The company said it's on track to divide itself into two companies later this year, but made a last minute change to its leadership plans: CFO Cathie Lesjak will move to HP Inc., the division that will sell PCs and printers, and not to HP Enterprise, as originally planned.
HP has been trying to expand its business for a few years without success, and the split is a bold gambit to see if can perform better as two companies. Revenue slipped 7 percent in the quarter ended April 30, to $25.5 billion -- its 15th straight quarter of declining sales.
HP's PC business, which had been doing relatively well thanks to upgrades sparked by the end of support for Windows XP, contracted by 5 percent from a year earlier, and its printer business, where HP gets much of its profit, shrank by 7 percent, the company announced Thursday.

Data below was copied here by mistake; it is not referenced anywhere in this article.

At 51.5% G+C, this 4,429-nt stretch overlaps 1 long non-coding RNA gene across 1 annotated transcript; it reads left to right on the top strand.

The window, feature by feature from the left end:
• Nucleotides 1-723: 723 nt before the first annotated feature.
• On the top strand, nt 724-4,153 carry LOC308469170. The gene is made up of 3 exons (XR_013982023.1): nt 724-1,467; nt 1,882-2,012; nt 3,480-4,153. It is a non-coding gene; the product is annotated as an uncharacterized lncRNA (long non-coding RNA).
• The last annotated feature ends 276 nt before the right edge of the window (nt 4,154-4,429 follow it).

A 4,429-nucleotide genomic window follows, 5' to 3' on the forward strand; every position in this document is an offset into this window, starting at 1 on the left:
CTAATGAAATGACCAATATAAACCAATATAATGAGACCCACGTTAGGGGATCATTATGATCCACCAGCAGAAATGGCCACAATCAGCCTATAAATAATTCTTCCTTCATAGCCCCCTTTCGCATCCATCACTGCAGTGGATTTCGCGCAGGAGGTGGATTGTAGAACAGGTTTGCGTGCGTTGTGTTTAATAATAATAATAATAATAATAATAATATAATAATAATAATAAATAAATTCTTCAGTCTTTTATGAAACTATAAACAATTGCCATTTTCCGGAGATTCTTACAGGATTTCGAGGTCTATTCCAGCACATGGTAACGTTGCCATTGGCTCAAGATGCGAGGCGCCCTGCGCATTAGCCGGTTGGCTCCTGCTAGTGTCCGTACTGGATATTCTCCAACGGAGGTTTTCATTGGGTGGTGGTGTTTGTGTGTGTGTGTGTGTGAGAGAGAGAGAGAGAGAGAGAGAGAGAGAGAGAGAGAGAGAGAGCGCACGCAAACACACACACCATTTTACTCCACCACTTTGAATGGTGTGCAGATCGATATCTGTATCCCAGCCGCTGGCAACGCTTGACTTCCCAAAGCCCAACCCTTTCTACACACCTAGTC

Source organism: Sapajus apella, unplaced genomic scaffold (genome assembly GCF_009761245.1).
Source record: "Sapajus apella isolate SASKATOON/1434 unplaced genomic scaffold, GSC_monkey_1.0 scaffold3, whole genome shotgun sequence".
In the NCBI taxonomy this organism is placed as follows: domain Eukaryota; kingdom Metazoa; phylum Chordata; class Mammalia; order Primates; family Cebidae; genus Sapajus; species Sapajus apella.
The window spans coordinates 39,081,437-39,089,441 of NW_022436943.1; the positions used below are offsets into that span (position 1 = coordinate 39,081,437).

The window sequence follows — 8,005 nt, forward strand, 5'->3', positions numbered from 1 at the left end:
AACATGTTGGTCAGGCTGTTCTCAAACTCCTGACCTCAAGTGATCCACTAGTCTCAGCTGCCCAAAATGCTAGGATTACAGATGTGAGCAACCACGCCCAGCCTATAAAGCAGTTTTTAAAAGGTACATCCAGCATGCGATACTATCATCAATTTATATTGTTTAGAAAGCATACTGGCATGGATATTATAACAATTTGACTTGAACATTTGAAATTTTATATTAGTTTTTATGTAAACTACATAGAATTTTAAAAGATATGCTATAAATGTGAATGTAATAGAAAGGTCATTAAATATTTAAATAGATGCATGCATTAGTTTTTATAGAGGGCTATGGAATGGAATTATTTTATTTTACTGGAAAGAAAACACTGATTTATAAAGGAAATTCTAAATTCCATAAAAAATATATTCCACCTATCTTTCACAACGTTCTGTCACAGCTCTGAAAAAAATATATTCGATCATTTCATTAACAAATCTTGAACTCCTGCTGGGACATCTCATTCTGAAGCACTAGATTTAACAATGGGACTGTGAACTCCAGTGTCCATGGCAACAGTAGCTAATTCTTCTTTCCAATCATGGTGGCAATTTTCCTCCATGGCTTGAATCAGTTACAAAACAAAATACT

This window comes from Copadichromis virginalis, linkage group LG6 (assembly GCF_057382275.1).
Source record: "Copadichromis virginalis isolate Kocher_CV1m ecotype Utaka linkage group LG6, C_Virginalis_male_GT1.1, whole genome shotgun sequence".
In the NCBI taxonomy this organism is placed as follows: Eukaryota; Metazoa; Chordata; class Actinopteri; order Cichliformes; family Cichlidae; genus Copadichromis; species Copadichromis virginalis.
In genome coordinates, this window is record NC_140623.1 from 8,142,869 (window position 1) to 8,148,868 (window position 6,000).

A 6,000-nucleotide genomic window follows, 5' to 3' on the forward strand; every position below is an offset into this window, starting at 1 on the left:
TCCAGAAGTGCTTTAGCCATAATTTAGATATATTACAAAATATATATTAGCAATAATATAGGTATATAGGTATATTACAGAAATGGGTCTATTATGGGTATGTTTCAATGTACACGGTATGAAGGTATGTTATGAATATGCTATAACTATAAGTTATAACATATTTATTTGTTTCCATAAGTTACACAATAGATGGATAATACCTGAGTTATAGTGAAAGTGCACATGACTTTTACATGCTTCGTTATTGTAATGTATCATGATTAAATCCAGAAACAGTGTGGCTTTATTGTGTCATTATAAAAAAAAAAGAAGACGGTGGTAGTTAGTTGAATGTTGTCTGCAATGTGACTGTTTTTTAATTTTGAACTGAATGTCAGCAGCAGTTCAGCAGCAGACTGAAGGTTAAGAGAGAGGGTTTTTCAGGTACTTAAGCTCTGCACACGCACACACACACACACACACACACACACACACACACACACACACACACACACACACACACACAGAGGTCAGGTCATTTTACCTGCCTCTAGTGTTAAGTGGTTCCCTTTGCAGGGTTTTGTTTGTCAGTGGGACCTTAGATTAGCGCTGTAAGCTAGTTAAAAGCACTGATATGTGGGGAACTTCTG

It enterprise business also declined, with storage and network sales both down from last year. Its industry standard server business was a bright spot, growing 11 percent.
But HP's enterprise services division, which generates nearly a fifth of its overall business, reported a sharp drop in sales, to $4.8 billion from $5.7 billion a year earlier.
HP's profit for the quarter was $1.0 billion, down 21 percent from the same quarter in 2014. Excluding costs of $585 million related partly to the upcoming separation, HP reported earnings per share of $0.87, in line with its own reduced forecast.
HP announced last year that it will break in two, with HP Inc. selling PCs and printers, and HP Enterprise selling data center equipment, software and enterprise services. Meg Whitman will be CEO of HP Enterprise, while Dion Weisler, who leads the PC and printing group today, will run HP Inc.
As CFO of HP Inc., "Lesjak's deep expertise will best serve Dion and his team as they embark on creating a new company," HP said Thursday. The CFO of HP Enterprise will now be Tim Stonesifer, who's currently CFO of HP's enterprise division. He was previously CFO for General Motors International Operations, in Shanghai.